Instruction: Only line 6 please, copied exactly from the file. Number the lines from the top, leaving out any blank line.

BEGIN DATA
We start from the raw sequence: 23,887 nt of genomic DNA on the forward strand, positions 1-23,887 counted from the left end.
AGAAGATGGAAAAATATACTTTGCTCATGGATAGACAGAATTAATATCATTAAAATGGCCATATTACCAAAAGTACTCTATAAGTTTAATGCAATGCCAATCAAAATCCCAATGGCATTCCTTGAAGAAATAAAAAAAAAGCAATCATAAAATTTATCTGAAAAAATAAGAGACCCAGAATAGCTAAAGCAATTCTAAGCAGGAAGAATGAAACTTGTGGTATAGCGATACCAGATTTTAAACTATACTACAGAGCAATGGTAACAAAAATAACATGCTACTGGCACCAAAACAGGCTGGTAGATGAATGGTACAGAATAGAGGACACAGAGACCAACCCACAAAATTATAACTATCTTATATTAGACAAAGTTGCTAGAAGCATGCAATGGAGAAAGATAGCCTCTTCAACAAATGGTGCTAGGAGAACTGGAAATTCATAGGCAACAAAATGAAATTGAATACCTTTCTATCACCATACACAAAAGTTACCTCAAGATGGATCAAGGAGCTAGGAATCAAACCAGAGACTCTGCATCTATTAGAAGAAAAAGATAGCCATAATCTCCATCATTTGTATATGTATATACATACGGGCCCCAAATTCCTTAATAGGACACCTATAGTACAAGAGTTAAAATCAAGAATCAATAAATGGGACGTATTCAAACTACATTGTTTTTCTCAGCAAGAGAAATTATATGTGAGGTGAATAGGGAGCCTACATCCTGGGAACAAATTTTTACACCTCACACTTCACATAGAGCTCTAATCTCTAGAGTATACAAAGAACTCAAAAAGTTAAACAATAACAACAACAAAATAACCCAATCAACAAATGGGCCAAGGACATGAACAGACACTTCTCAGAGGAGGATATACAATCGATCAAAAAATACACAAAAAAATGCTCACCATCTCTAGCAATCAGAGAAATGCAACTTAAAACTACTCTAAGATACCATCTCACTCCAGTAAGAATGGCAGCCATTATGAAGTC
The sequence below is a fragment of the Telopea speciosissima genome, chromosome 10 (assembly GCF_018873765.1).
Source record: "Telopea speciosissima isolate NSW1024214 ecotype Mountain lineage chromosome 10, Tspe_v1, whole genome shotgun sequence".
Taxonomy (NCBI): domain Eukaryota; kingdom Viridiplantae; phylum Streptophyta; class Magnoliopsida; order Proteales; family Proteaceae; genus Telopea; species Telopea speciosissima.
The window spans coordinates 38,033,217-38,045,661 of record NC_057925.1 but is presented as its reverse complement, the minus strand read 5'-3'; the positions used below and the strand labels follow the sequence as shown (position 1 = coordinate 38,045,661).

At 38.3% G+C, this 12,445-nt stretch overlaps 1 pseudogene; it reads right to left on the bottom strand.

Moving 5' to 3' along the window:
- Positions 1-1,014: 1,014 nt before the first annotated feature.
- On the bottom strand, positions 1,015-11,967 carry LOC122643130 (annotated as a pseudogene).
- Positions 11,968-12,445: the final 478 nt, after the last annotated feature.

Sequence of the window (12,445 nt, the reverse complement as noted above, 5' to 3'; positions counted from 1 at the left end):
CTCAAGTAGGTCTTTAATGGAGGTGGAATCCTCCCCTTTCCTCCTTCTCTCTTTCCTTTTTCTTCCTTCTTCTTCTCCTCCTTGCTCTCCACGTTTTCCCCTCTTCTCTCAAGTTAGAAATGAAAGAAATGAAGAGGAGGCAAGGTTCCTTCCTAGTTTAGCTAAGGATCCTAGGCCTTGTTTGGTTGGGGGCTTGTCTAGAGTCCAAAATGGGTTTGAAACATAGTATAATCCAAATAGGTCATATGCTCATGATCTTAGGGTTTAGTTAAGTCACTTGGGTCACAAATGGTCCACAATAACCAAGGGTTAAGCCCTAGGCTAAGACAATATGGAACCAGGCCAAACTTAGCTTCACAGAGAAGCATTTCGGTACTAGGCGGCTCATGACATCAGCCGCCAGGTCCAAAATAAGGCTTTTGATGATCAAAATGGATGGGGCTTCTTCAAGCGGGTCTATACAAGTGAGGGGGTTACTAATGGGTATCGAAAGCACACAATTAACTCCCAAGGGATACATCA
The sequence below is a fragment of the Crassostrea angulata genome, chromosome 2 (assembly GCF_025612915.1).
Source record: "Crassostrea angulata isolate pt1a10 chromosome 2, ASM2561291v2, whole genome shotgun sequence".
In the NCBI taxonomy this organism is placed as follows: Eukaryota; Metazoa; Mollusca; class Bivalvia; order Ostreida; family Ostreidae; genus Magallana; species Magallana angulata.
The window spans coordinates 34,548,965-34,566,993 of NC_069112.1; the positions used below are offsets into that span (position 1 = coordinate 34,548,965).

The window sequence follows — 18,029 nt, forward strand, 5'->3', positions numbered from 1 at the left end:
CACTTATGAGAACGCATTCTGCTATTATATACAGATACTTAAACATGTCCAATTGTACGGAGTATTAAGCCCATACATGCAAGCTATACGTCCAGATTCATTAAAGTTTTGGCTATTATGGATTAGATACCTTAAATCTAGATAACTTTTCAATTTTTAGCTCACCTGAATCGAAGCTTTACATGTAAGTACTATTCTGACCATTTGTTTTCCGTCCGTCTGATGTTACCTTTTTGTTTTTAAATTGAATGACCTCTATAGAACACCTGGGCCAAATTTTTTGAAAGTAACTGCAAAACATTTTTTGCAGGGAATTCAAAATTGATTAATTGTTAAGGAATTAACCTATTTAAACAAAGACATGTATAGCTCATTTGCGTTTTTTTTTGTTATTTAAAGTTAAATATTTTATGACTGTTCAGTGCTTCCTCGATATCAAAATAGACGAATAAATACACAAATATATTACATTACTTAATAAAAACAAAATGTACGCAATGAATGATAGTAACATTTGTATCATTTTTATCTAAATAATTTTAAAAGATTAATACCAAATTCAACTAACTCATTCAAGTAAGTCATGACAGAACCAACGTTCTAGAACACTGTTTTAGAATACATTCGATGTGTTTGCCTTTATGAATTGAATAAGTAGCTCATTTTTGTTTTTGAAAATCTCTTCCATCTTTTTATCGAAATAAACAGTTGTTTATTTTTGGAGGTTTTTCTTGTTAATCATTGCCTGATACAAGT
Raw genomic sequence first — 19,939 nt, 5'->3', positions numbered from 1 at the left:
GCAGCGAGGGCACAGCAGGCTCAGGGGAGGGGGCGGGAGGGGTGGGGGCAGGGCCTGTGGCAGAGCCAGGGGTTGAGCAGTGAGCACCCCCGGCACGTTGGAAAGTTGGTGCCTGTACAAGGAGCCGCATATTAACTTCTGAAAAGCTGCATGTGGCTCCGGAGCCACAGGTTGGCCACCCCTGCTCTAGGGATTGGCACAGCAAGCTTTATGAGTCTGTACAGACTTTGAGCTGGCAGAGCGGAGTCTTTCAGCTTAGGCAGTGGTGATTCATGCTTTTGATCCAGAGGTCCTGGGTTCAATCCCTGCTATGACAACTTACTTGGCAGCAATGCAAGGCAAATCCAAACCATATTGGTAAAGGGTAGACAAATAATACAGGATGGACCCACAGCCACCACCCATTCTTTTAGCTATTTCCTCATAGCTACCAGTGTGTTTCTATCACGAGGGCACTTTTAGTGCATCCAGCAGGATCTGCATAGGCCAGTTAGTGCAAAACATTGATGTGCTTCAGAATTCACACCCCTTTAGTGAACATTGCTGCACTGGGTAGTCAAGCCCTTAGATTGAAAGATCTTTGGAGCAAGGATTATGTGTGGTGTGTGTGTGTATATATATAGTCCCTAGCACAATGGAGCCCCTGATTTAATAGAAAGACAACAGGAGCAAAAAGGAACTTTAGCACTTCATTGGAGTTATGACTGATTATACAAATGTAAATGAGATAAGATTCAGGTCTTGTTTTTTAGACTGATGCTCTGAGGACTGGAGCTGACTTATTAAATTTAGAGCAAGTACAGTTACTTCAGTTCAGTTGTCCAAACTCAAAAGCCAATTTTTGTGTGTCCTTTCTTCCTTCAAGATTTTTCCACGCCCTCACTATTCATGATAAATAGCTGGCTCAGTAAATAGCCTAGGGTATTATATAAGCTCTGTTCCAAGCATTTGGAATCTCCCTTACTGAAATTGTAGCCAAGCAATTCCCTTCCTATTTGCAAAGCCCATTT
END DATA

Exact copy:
The window spans coordinates 38,033,217-38,045,661 of record NC_057925.1 but is presented as its reverse complement, the minus strand read 5'-3'; the positions used below and the strand labels follow the sequence as shown (position 1 = coordinate 38,045,661).